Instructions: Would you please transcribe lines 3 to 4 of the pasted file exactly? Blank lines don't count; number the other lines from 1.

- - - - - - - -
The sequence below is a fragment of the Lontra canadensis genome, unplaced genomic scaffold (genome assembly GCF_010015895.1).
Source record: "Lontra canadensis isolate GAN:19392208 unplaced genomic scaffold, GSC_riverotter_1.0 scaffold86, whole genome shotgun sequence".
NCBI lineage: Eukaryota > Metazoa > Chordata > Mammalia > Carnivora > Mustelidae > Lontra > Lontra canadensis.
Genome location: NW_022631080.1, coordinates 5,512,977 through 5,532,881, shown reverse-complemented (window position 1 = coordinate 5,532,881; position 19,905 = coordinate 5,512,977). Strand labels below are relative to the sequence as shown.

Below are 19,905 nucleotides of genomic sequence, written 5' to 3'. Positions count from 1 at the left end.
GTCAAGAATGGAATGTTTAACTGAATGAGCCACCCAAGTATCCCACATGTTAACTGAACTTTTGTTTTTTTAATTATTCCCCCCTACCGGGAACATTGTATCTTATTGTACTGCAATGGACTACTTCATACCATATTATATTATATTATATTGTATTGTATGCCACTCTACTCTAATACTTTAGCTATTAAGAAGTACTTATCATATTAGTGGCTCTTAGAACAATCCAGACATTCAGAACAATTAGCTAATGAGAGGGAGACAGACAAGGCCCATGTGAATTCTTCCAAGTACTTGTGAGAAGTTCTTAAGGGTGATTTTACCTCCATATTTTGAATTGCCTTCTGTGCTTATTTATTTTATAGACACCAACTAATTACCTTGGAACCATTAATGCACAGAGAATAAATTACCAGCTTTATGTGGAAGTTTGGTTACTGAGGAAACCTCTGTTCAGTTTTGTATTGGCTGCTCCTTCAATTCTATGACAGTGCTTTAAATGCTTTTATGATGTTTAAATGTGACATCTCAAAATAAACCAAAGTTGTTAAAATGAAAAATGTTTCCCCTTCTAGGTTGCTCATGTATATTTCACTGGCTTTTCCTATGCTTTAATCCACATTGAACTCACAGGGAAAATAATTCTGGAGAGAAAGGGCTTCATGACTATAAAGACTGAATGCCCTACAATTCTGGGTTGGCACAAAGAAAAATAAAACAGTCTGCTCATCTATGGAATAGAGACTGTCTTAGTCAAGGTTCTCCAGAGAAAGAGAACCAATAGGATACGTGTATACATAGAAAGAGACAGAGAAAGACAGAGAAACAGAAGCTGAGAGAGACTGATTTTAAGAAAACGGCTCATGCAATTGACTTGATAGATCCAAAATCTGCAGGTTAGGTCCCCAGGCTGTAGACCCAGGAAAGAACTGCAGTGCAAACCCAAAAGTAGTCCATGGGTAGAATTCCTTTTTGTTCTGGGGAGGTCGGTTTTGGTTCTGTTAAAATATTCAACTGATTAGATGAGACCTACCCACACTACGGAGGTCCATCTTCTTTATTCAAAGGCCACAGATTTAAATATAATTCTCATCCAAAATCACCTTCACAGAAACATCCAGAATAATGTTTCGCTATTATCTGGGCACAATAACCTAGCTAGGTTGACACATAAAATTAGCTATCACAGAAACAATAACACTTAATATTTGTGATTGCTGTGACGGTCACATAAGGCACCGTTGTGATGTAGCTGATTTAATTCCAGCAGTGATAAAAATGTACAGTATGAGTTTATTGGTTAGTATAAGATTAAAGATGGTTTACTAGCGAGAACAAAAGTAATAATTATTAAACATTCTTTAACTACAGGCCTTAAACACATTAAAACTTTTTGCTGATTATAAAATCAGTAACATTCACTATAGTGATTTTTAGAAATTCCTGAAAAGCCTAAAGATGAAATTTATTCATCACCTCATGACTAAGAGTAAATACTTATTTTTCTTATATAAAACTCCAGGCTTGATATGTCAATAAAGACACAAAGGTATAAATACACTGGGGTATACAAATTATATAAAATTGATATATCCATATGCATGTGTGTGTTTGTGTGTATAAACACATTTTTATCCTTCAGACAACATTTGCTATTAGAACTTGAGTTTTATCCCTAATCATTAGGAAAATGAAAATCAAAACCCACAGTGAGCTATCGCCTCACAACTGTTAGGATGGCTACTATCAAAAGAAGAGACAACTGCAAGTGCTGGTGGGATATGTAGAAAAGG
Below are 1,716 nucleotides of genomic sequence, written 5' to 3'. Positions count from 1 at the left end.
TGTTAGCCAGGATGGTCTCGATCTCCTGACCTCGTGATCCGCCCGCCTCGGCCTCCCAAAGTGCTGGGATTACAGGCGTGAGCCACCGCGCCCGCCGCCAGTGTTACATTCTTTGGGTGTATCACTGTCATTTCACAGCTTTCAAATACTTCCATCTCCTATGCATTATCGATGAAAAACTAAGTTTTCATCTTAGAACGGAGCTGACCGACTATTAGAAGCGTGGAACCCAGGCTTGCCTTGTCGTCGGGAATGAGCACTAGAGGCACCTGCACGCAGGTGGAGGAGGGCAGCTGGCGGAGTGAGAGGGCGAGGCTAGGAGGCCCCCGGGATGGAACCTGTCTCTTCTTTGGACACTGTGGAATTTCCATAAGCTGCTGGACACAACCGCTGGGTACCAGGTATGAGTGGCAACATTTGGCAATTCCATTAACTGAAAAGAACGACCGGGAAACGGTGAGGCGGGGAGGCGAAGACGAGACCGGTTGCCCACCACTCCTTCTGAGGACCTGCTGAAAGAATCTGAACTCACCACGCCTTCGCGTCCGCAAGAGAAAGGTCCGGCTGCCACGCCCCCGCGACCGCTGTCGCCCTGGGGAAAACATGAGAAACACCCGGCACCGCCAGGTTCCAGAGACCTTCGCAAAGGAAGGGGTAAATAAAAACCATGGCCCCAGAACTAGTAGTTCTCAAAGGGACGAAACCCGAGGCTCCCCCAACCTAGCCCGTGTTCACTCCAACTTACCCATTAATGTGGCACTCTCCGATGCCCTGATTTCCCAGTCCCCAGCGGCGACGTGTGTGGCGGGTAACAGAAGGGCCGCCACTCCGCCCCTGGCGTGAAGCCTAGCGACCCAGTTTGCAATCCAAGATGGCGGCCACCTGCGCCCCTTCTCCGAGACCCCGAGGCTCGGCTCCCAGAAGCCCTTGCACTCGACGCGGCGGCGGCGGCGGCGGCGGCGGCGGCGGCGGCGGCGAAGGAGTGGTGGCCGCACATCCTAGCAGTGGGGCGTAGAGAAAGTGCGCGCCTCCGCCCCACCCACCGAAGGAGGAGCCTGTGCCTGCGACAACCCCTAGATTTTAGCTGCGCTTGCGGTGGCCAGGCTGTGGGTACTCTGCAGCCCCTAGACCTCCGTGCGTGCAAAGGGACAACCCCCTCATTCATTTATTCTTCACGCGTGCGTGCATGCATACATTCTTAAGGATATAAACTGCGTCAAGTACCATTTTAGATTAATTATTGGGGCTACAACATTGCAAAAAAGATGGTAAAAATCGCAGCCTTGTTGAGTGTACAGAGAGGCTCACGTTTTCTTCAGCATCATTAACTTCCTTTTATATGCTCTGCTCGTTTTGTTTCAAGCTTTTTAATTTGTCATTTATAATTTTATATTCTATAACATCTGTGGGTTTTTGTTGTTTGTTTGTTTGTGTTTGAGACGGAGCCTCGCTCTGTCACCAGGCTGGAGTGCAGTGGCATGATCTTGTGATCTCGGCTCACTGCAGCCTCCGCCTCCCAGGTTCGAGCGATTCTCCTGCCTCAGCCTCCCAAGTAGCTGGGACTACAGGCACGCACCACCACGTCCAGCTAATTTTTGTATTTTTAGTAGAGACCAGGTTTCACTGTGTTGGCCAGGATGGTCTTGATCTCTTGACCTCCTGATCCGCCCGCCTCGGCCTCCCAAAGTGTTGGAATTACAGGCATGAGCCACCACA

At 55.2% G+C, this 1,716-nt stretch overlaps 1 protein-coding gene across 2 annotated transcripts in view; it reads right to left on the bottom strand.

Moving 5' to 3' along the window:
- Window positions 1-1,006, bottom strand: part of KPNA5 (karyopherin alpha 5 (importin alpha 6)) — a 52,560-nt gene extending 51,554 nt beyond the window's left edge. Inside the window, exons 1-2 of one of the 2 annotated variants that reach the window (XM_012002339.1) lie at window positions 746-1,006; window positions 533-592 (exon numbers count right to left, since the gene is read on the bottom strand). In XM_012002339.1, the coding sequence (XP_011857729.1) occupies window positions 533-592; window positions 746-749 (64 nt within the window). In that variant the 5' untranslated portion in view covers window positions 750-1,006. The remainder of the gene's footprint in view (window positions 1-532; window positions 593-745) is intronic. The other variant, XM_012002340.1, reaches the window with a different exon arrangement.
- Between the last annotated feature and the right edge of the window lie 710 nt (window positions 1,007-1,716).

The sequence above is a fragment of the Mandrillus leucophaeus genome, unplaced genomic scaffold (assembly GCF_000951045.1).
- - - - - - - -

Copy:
NCBI lineage: Eukaryota > Metazoa > Chordata > Mammalia > Carnivora > Mustelidae > Lontra > Lontra canadensis.
Genome location: NW_022631080.1, coordinates 5,512,977 through 5,532,881, shown reverse-complemented (window position 1 = coordinate 5,532,881; position 19,905 = coordinate 5,512,977). Strand labels below are relative to the sequence as shown.